Then again, on the one hand it is claimed that SGGS is an inter-faith scripture, is beyond religious barriers and it belongs to the whole humanity. In fact, the edict enjoins upon the Sikhs alone, not all the people, to regard it as their Guru. Thus the people belonging to other religions or whatever persuasion can keep it as a great religious scripture. Anybody can read it and get solace. Some Muslims were great kirtankars whom we, in our misplaced fervour, disregard today. What is happening now-a-days is totally disgusting. The persons who go to a dera are not allowed to perform ceremonies connected with marriage, death etc., by invoking Guru Granth Sahib. A sahejdhari Sarpanch of Shakarpura village in Haryana used to organize Akhand Path of Guru Granth Sahib every year. But last year (December, 2007), the ‘satkar sabha’ members threatened to forcibly take away the Guru Granth Sahib by disrupting the Akhand Path unless the Sarpanch accepted siropa. Instances are there when certain Gurdwaras did not give ‘Bir’ to dalit Sikhs to perform marriage or death ceremonies. The ‘Birs’ of Guru Granth Sahib are being removed from various public places, even from the houses of Sikhs under the pretext of non-observance of maryada. Large number of ‘Birs’ has been removed from various places in Madhya Pradesh. These ‘Sirs’ are being consigned to the almirahs in gurdwaras. Instead of preaching universal brotherhood, love and harmony thereby attracting everybody to the all-embracing Sikhism, our preachers in the gurdwaras often glibly say what is demeaning, offending and insulting to those who are not ‘sabat surat’ creating disgust and abhorrence in the minds of these people impelling them to shun the gurdwaras and gurbani and rush to the sant babas. Religion can be preached with love, affection and sympathy; not with doling out orders or by insulting others. These acts are only distancing the general public from the gurbani and resulting in the containment of Sikh religion. The elite class amongst the Sikhs is maintaining discrete silence. Thus on the one hand, it is loudly proclaimed that Guru Granth Sahib belongs to all, on the other we are not allowing Guru Granth Sahib to certain persons, even to certain Sikhs. It shows incongruous attitude of Sikhs. There is disharmony between what the Sikhs say and what they do.

Seva and help to the needy should be uppermost in the Sikhs’ mind. To render help to the poor is making offerings to the Guru. This principle seems to have been ignored now. Sometime back, a small child of a very poor Sikh was in hospital for operation involving huge expenditure. There were repeated appeals for help on one channel of TV Help came from Assam Govt, a party from Assam, certain other institutions but non from the ‘premier’ sanstha of the Sikhs, the Punjab Govt. or Sikh institutions. Sikhs should ponder as to why they have drifted away from sharing the pains of others.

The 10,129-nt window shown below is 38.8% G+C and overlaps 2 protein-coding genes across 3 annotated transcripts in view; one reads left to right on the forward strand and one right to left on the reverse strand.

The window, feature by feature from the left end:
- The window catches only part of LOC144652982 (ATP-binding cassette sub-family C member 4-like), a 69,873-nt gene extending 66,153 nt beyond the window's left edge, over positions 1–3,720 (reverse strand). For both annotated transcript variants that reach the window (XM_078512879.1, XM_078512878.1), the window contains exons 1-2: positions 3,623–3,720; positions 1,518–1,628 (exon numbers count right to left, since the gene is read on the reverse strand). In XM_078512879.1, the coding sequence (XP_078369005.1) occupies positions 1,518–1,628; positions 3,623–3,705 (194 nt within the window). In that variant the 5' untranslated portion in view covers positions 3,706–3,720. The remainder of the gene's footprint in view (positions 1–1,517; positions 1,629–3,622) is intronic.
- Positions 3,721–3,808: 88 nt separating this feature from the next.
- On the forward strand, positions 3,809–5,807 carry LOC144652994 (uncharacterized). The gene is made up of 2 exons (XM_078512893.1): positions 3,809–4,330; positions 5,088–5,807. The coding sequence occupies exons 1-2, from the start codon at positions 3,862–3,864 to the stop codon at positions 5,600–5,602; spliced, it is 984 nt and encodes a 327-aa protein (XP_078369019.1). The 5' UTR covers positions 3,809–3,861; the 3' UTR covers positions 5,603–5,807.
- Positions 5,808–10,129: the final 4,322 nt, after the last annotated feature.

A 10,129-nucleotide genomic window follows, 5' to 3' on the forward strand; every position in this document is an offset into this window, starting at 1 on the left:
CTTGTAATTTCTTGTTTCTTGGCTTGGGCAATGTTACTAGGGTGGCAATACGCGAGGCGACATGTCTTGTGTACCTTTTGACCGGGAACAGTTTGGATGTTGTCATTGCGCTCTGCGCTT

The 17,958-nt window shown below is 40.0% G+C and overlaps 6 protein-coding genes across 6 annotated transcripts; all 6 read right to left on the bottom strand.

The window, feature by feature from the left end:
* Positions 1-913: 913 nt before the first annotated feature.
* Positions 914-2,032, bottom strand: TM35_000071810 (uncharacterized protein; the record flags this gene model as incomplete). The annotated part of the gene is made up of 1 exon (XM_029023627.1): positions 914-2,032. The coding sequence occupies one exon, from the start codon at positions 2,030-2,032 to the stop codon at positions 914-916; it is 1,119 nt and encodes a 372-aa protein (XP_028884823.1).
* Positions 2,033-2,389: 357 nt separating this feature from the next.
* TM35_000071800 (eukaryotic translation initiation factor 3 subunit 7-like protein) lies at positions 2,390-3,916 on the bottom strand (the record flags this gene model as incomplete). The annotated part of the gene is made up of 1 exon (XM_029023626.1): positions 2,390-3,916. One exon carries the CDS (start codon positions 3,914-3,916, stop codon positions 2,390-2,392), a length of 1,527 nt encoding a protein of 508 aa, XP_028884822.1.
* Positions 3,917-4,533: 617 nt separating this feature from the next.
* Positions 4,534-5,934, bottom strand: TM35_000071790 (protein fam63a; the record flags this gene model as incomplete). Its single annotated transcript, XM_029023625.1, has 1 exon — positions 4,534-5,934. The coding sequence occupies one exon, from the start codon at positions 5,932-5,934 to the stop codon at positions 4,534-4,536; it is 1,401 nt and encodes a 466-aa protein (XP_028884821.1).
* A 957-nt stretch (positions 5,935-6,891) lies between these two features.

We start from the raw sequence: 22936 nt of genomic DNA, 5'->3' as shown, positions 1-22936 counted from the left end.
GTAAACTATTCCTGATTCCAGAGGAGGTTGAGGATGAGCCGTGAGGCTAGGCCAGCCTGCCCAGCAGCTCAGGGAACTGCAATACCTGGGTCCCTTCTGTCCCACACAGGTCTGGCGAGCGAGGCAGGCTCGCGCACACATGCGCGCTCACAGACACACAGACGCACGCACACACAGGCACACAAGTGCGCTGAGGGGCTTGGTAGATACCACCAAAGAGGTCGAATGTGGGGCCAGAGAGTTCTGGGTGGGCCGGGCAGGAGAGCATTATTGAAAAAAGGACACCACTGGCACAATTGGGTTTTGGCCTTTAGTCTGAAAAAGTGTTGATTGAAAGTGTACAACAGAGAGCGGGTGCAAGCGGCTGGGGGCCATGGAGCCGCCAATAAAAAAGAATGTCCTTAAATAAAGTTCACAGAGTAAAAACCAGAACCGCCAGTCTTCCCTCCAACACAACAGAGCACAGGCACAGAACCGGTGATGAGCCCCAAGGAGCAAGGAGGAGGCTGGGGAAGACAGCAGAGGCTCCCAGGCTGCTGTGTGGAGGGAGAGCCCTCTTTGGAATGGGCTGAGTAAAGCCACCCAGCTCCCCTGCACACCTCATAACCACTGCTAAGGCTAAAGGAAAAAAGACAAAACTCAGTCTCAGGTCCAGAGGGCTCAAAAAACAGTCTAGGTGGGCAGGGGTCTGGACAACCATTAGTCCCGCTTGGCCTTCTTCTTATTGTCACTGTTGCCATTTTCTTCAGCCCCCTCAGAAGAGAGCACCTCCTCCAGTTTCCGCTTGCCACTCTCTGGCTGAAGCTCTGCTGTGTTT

There are prohibitions in the teachings of Guru Granth Sahib against the use of intoxicants. But the Sikhs have earned the sobriquet of being the prolific drinkers in India, perhaps in the world. Now the Sikh youth have grown addicted to all sorts of drugs ruining their health. There is disinclination to hard work, laziness pervades. The Sikh youth have lost touch with religion. 80-90% of them have become clean-shaven.

The Sikh preaching class has grown impatient of tolerance of the view points of other groups forgetting that religion should emit humility, love and affection. Guru Nanak enjoined upon the people to be patient in listening to others and putting across one’s own point of view. To say that the Sikhs should not read a particular news paper and repeat this at the time of ‘amrit sanchar' is demeaning the most modern religion. This sort of thinking puts the whole community in unpleasant light in the era of powerful print and other media.

The doctrine of Miri-Piri has been twisted to sub-serve particular interests. Politics should operate within the parameters of religious bounds which are for the good of the people at large. Those who cry hoarse about interference in the Sikh religion by others should realize that this applies to them as well. Religion or religious institutions should not be made to subserve non-religious or political purposes. It is for the Sikhs to cleanse the institutions and rid them of the baneful influences so that these advance the ennobling teachings of Guru Granth Sahib to the people as a whole.

There is a disconnection between the teachings of Guru Granth Sahib and the present Sikh society. There is discord between what the Sikh say and what they do. Sri Guru Granth Sahib is for all the ages. Sikhism, in real terms, has disappeared. The Sikhs, however, remain. The last census (2001) gives ample indication of the declining number of Sikhs. Leaders of our religion have simply failed to transmit the universal message of Sri Guru Granth Sahib. They have reduced themselves to be political adjuncts and have lost their value and relevance to religion. It is now for the intellectuals to accept the challenge to re-energize the Sikh society in the mould of the teachings of Sri Guru Granth Sahib.